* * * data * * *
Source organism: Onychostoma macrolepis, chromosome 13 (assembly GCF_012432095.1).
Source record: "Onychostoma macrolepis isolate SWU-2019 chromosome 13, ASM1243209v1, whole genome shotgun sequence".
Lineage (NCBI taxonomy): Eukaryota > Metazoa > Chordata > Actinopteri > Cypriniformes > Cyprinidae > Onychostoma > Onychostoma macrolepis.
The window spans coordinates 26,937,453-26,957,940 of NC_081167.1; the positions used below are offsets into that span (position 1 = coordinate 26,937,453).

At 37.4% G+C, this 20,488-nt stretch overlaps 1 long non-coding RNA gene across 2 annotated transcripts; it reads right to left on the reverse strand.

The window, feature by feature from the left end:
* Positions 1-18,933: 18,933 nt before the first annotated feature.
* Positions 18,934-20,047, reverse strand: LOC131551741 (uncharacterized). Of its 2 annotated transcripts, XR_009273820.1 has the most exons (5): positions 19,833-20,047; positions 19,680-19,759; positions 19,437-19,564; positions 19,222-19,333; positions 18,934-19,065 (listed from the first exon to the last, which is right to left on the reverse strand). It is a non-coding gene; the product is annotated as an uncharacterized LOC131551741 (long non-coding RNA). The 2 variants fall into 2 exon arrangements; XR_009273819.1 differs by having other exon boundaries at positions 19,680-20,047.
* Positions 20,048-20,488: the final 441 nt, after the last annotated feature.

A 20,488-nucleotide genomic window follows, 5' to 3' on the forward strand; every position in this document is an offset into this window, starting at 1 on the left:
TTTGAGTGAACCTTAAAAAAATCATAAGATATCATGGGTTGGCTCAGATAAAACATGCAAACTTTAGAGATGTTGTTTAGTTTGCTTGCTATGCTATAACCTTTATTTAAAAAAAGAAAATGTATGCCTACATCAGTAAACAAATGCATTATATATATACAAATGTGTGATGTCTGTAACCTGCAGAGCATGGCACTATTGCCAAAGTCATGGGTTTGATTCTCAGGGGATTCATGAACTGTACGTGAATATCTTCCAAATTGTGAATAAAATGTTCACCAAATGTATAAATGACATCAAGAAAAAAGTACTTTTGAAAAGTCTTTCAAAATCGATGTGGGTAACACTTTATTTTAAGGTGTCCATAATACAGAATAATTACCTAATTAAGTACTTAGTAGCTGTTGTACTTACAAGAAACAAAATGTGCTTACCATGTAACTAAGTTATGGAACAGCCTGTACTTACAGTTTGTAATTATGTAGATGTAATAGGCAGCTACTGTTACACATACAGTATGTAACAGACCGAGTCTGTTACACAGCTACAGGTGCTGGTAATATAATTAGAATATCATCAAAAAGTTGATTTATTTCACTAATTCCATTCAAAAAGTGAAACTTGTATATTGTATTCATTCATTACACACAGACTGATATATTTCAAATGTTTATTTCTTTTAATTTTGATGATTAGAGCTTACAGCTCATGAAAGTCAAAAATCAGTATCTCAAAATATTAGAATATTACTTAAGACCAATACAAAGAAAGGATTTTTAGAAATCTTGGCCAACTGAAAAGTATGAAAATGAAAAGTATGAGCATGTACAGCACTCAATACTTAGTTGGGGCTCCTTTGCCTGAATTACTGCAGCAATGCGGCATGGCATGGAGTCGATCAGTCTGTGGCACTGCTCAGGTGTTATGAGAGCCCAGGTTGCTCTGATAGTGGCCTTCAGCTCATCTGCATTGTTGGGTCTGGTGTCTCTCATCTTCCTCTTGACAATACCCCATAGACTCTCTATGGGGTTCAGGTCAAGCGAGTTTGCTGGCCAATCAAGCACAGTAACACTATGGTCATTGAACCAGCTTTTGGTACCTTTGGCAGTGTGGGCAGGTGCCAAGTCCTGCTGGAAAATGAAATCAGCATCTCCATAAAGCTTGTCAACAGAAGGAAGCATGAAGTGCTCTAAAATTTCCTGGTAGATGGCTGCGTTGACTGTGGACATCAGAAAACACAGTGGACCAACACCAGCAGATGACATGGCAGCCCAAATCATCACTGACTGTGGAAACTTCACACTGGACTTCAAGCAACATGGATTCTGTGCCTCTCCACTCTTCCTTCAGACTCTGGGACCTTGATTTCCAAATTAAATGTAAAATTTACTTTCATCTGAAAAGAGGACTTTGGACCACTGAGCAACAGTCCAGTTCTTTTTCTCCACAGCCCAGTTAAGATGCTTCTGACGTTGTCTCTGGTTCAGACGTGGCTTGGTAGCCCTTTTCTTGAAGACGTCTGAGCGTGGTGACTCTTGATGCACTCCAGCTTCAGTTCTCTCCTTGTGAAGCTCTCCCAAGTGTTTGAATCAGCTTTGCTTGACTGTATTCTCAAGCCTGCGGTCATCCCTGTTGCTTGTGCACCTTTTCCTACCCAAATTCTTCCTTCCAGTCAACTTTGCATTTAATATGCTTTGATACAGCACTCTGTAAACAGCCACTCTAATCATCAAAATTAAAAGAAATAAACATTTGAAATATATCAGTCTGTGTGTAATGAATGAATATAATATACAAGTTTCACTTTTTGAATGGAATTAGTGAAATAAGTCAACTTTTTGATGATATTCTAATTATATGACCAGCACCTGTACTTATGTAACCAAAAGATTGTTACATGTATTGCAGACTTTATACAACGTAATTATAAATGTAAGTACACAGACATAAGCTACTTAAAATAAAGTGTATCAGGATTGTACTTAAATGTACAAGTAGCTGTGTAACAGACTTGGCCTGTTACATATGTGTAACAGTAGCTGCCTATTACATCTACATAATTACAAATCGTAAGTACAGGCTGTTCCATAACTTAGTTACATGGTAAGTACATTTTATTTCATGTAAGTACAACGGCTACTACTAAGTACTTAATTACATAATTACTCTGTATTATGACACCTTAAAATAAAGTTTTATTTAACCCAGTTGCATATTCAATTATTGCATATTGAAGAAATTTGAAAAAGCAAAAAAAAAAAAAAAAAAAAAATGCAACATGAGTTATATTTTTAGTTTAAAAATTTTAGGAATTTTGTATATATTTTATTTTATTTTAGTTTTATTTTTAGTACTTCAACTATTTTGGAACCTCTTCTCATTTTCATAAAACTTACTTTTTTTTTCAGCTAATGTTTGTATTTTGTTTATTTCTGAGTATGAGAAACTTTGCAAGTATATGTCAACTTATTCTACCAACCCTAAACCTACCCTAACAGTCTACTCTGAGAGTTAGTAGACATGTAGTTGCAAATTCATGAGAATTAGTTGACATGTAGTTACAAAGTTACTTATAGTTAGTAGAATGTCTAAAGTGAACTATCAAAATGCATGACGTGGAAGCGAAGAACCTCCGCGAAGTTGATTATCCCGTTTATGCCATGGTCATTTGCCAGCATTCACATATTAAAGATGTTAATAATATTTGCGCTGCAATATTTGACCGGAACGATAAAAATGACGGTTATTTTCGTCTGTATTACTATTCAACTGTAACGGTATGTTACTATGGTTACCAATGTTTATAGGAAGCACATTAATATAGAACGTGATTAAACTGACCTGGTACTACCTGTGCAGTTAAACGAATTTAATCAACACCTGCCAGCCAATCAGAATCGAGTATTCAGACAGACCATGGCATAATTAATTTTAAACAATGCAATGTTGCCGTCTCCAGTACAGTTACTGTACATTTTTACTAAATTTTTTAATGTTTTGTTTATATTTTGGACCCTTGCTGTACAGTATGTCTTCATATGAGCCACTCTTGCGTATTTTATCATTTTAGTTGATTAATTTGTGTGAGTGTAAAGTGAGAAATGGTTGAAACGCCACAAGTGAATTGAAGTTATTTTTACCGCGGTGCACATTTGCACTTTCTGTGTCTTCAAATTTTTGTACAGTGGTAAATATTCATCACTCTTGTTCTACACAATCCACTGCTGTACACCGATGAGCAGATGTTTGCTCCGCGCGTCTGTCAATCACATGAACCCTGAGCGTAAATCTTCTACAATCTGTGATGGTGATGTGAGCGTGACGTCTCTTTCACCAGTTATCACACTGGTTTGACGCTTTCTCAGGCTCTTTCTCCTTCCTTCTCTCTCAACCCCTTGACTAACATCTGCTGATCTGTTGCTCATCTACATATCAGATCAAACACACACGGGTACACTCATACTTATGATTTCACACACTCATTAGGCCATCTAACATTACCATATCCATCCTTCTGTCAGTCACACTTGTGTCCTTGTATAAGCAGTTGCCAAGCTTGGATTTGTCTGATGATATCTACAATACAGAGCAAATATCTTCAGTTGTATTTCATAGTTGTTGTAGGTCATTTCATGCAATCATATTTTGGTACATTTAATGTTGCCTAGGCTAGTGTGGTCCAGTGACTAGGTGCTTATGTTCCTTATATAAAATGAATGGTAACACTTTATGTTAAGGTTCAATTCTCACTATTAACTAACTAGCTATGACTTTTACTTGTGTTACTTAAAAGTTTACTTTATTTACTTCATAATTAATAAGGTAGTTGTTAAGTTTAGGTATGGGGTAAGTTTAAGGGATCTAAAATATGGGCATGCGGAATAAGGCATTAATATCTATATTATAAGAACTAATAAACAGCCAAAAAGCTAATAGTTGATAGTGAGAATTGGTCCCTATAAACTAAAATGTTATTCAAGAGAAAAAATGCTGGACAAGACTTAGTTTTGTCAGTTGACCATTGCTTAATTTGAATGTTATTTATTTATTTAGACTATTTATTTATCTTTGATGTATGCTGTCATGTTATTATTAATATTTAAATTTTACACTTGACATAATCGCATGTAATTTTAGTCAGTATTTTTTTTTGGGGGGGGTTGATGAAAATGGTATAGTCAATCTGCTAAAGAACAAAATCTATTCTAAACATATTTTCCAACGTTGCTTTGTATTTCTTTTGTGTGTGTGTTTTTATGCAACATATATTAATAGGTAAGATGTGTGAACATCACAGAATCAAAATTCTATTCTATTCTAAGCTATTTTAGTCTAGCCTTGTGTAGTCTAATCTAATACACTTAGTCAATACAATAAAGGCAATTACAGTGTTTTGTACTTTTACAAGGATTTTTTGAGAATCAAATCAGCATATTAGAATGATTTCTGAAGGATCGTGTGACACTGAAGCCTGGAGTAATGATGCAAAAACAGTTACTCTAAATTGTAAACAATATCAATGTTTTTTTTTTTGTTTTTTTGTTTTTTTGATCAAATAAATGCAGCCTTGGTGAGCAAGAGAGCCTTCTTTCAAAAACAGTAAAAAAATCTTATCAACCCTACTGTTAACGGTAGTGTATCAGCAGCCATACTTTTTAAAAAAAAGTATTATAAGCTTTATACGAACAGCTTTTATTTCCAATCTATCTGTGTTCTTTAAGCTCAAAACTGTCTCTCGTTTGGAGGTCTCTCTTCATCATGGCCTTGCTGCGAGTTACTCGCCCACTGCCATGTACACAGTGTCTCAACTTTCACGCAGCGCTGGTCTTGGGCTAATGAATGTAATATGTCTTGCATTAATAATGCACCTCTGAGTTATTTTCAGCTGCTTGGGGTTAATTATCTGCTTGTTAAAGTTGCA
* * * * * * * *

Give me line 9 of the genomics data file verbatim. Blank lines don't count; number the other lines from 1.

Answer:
* Positions 20,048-20,488: the final 441 nt, after the last annotated feature.